Selous Game Reserve
|Selous Game Reserve|
IUCN category IV (habitat/species management area)
Elephants in the Selous Game Reserve
|Designated||1982 (6th session)|
The Selous Game Reserve is one of the largest faunal reserves of the world, located in the south of Tanzania. It was named after Englishman Sir Frederick Selous, a famous big game hunter and early conservationist, who died at Beho Beho in this territory in 1917 while fighting against the Germans during World War I. Scottish explorer and cartographer Keith Johnston also died at Beho Beho in 1879 while leading a RSGS expedition to the Great Lakes of Africa with Joseph Thomson. The Selous was designated a UNESCO World Heritage Site in 1982 due to the diversity of its wildlife and undisturbed nature.
The reserve covers a total area of 54,600 km2 (21,100 sq mi) and has additional buffer zones. Within the reserve no permanent human habitation or permanent structures are permitted. All (human) entry and exit is carefully controlled by the Wildlife Division of the Tanzanian Ministry of Natural Resources and Tourism. Some of the typical animals of the savanna (for example elephants, hippopotami, African wild dog, cape buffalo and crocodiles) can be found in this park in larger numbers than in any other African game reserve or national park.
The area was first designated a protected area in 1896 by the German Governor Hermann von Wissmann and became a hunting reserve in 1905.
Most of the reserve remains set aside for game hunting through a number of privately leased hunting concessions, but a section of the northern park along the Rufiji River has been designated a photographic zone and is a popular tourist destination. There are several high end lodges and camps mainly situated along the river and lake systems in this area. Rather difficult road access means most visitors arrive by small aircraft from Dar es Salaam, though train access is also possible.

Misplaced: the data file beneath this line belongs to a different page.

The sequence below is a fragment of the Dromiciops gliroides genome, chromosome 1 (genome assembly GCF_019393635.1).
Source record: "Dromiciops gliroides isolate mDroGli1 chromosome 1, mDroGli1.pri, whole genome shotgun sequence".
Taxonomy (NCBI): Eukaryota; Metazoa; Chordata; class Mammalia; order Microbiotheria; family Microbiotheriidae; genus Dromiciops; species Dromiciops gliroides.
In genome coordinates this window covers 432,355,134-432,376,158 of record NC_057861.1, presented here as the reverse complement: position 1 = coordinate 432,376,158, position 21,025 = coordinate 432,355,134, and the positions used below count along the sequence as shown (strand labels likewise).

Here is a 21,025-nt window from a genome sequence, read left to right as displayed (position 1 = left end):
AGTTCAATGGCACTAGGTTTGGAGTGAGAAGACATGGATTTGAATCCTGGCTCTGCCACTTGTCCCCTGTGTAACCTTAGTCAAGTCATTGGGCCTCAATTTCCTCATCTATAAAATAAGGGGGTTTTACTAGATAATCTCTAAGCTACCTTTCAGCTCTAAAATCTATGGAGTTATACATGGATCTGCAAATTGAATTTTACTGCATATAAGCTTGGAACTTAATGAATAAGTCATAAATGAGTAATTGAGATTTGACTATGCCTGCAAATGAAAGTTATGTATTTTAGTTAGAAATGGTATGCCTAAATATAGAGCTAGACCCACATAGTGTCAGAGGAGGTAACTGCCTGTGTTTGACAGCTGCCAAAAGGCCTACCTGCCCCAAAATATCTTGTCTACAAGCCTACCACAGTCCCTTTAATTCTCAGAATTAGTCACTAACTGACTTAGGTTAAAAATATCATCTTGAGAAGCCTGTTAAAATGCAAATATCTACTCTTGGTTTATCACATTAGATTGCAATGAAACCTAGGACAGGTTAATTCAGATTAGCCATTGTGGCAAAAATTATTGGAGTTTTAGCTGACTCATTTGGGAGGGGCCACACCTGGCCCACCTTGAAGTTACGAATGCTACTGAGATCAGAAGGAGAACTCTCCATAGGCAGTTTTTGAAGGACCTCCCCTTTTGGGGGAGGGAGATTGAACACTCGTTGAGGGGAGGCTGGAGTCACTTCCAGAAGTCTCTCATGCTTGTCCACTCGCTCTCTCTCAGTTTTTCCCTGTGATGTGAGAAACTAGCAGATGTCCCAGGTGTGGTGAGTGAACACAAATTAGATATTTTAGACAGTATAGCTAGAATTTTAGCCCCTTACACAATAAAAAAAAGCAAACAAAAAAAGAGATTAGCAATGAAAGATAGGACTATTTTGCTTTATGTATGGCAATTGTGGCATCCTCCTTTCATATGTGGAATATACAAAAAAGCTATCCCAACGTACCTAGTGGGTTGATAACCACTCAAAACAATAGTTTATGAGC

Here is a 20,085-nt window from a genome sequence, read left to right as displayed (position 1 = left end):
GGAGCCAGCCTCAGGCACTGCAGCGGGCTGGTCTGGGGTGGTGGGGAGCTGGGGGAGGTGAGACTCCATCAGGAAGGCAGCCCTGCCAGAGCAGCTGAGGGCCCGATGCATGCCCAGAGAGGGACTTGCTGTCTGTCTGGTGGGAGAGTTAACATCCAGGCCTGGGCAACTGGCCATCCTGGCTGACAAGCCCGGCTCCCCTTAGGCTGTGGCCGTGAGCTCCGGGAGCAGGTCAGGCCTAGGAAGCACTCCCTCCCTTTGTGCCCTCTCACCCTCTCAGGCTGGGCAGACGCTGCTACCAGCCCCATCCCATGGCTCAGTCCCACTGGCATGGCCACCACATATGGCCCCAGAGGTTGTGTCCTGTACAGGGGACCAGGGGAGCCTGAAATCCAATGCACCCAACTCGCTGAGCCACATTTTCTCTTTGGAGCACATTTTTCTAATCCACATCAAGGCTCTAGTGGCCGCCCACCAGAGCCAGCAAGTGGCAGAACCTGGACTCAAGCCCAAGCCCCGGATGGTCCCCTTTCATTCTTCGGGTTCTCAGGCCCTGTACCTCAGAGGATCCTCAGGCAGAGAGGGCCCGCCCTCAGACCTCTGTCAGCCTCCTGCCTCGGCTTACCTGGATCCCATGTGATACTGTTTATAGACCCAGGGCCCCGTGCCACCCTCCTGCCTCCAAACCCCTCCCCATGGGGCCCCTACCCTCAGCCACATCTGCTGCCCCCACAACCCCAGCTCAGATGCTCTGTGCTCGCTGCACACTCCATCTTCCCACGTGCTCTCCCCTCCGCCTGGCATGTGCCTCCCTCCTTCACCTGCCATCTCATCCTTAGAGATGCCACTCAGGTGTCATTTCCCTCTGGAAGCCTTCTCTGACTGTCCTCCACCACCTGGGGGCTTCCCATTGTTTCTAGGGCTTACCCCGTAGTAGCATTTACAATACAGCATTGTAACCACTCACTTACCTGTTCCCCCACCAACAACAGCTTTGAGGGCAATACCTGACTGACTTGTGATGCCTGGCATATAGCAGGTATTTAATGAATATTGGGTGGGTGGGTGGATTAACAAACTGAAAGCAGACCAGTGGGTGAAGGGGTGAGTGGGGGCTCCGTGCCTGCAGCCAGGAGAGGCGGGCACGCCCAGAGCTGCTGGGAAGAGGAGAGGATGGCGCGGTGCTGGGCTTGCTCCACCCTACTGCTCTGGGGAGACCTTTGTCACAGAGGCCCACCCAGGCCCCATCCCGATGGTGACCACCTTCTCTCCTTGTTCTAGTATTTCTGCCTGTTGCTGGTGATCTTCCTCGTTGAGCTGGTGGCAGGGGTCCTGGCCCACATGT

Interesting places in the park include the Rufiji River, which flows into the Indian Ocean opposite Mafia Island and the Stiegler Gorge, a canyon of 100 metres depth and 100 metres width. Habitats include grassland, typical Acacia savanna, wetlands and extensive Miombo woodlands. Although total wildlife populations are high, the reserve is large and densities of animals are lower than in the more regularly visited northern tourist circuit of Tanzania.
Walking safaris are permitted in the Selous, and boat trips on the Rufiji are a popular activity. A boundary change to allow the use of uranium deposits has been approved. The approval for the boundary change was given by the UNESCO and seriously criticized by environmentalists and organizations e.g., Uranium-Network and Rainforest Rescue.
In 1976, the Selous Game Reserve contained about 109,000 elephants, then the largest in the world. By 2013, the numbers had dropped to about 13,000 - including a 66% drop from 2009 to 2013. Sources blame corrupt politicians, officials and businessmen who help poachers.
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Aerial photo of the reserve
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Giraffes and gnu at Selous
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Animals of Selous
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Tourists watching lions in Selous
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- Peter Matthiessen and Hugo van Lawick (Phatography): Sand Rivers. Aurum Press, London 1981, ISBN 0-906053-22-6.
- "Selous Game Reserve" (PDF). Retrieved 18 January 2011.
- Baldus, Rolf D. (2009). Wild Heart of Africa. The Selous Game Reserve in Tanzania. Johannesburg: Rowland Ward Publications. ISBN 978-0-9802626-7-4.
- Vera, Varun and Ewing, Thomas (April 2014) Ivory's Curse Born Free USA and C4ADS, Retrieved 16 May 2014
- Schiffman, Richard (17 May 2014) "Ivory feeds Africa's wars" The New Scientist, Volume 222, No 2969, page 10, also available on the Internet  but may need a subscription
- Fletcher, Martin (16 May 2014) Haul of shame The Daily Mail, Retrieved 16 May 2014
|Wikimedia Commons has media related to Selous Game Reserve.|
- African World Heritage Sites - Selous
- Selous Game Reserve
- Tanzania Multipark Excursions
- WCMC Selous Game Reserve Site
- Official UNESCO website entry
- Map of Selous Game Reserve
- Wild Heart of Africa - The Selous Game Reserve in Tanzania, edited by Rolf Baldus